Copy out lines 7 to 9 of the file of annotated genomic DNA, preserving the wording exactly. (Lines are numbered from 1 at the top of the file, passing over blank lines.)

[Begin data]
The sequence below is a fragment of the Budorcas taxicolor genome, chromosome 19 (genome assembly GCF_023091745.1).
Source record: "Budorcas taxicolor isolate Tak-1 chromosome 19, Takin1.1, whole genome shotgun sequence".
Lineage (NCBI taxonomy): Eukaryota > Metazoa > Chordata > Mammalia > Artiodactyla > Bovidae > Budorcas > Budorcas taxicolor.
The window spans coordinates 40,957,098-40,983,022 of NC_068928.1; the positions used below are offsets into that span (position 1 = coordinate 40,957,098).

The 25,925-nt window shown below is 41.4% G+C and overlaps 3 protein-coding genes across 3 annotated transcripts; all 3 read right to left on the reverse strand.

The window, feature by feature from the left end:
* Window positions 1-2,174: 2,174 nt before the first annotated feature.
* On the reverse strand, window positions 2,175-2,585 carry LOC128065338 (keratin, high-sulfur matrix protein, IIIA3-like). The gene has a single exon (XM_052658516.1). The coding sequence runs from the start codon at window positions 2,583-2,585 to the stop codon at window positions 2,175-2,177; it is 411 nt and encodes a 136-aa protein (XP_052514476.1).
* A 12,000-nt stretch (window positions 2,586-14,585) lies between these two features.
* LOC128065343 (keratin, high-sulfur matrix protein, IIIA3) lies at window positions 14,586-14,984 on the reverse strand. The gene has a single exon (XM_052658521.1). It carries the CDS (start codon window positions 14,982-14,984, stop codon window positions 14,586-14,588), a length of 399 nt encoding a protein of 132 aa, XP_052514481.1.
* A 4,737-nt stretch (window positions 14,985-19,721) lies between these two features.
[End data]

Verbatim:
* Window positions 1-2,174: 2,174 nt before the first annotated feature.
* On the reverse strand, window positions 2,175-2,585 carry LOC128065338 (keratin, high-sulfur matrix protein, IIIA3-like). The gene has a single exon (XM_052658516.1). The coding sequence runs from the start codon at window positions 2,583-2,585 to the stop codon at window positions 2,175-2,177; it is 411 nt and encodes a 136-aa protein (XP_052514476.1).
* A 12,000-nt stretch (window positions 2,586-14,585) lies between these two features.